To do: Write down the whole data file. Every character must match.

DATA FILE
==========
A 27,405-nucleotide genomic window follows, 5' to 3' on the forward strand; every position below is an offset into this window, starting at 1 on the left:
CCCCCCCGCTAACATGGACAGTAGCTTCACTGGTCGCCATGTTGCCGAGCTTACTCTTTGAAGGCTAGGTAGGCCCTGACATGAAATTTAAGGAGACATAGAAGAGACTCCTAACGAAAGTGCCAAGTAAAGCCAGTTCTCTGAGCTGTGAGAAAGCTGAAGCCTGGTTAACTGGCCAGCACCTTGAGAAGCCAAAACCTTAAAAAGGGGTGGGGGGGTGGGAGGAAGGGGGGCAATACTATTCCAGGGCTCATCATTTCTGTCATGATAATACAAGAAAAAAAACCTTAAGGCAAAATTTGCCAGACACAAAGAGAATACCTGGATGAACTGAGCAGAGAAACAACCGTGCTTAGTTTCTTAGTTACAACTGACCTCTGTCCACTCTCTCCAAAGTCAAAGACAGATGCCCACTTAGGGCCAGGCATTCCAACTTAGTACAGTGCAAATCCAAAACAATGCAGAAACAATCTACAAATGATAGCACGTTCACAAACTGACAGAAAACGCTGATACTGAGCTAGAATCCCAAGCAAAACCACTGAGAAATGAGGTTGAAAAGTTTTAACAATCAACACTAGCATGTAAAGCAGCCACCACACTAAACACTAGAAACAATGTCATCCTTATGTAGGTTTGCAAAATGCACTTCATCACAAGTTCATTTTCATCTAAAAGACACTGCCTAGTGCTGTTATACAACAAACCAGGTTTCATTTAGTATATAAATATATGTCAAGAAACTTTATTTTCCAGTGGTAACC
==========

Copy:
A 27,405-nucleotide genomic window follows, 5' to 3' on the forward strand; every position below is an offset into this window, starting at 1 on the left:
CCCCCCCGCTAACATGGACAGTAGCTTCACTGGTCGCCATGTTGCCGAGCTTACTCTTTGAAGGCTAGGTAGGCCCTGACATGAAATTTAAGGAGACATAGAAGAGACTCCTAACGAAAGTGCCAAGTAAAGCCAGTTCTCTGAGCTGTGAGAAAGCTGAAGCCTGGTTAACTGGCCAGCACCTTGAGAAGCCAAAACCTTAAAAAGGGGTGGGGGGGTGGGAGGAAGGGGGGCAATACTATTCCAGGGCTCATCATTTCTGTCATGATAATACAAGAAAAAAAACCTTAAGGCAAAATTTGCCAGACACAAAGAGAATACCTGGATGAACTGAGCAGAGAAACAACCGTGCTTAGTTTCTTAGTTACAACTGACCTCTGTCCACTCTCTCCAAAGTCAAAGACAGATGCCCACTTAGGGCCAGGCATTCCAACTTAGTACAGTGCAAATCCAAAACAATGCAGAAACAATCTACAAATGATAGCACGTTCACAAACTGACAGAAAACGCTGATACTGAGCTAGAATCCCAAGCAAAACCACTGAGAAATGAGGTTGAAAAGTTTTAACAATCAACACTAGCATGTAAAGCAGCCACCACACTAAACACTAGAAACAATGTCATCCTTATGTAGGTTTGCAAAATGCACTTCATCACAAGTTCATTTTCATCTAAAAGACACTGCCTAGTGCTGTTATACAACAAACCAGGTTTCATTTAGTATATAAATATATGTCAAGAAACTTTATTTTCCAGTGGTAACC